Lindsay’s attorney is an experienced and skilled Los Angeles criminal defense attorney. Gunsberg says, “If she reaches a settlement, I have no doubt it will be the best possible outcome under the circumstances.”
Third Scenario: Dismiss the theft charges and ask for a probation violation with jail time. This is a compromise option between scenarios one and two.
Fourth: Lindsay could enter an “open plea” to the court. This means that if the defense and prosecution cannot agree on a sentence, the defense can plead guilty to the grand theft charge and allow the judge to determine the sentence. However, Gunsberg suggests that the prosecutor and defense attorney should be able to work it out.
Fifth scenario is that no deal is reached and no open plea is entered. The case would then proceed to the next phase as a preliminary hearing. The case would go to a different courtroom at a later date and the prosecution would present evidence to the court that there is reasonable cause to believe that a grand theft was committed and that Lindsay Lohan committed the theft.
“My prediction is it will be some combination of the first two scenarios,” asserts Gunsberg.
What Will Not Happen
As seen at TMZ and other media outlets, there has been media controversy about how Lindsay faces up to a year in jail on the probation violation for her DUI and up to three years in prison for the theft. Defense lawyer, Los Angeles, Gunsberg comments, “While this is technically true, Lindsay Lohan will not go to state prison on this case, period. This is not a matter of special treatment, nobody facing these charges in this particular courthouse, or any courthouse in LA, would be sentenced to state prison on these facts. Sure, she may do some time in county jail, but even if she went to trial and lost, it would be hard to imagine a judge sending her to prison. “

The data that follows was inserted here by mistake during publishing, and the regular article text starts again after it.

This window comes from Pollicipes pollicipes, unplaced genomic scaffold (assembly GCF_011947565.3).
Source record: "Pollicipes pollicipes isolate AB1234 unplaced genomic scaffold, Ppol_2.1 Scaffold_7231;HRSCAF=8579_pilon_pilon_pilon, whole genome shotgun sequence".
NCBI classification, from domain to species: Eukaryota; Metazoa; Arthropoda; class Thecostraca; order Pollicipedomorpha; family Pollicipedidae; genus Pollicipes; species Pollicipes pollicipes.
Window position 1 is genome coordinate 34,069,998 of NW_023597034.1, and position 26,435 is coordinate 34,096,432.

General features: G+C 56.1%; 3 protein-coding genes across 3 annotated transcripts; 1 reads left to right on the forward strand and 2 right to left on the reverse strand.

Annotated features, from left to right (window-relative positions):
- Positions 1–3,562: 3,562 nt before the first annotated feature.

Lindsay is Being Treated Like Everyone else
Gunsberg maintains that Lindsay Lohan is not receiving special treatment in any of her cases. “Her attorney has done an excellent job in a difficult situation, but the consequences Lindsay has faced so far in her DUI case in the Beverly Hills courthouse are consistent with what anyone in her situation would face. I don’t expect the outcome of this theft case at the Airport Courthouse to be any different. “
For more information on Los Angeles criminal defense, attorney Jerod Gunsberg, invites you to visit his website at http://www.gunsberglaw.com or contact his office at 323-633-3423, Law Offices of Jerod Gunsberg - Los Angeles, 333 S. Grand Avenue, 25th Floor, Los Angeles, CA 90071.
About Jerod Gunsberg:
Jerod Gunsberg is admitted to practice in all California State Courts and the United States District Court for the Central District of California. Mr. Gunsberg regularly handles misdemeanors as well as felony cases. He is a member of numerous professional organizations including National Association of Criminal Defense Lawyers, California Attorneys for Criminal Justice, Los Angeles Criminal Courts Bar Association.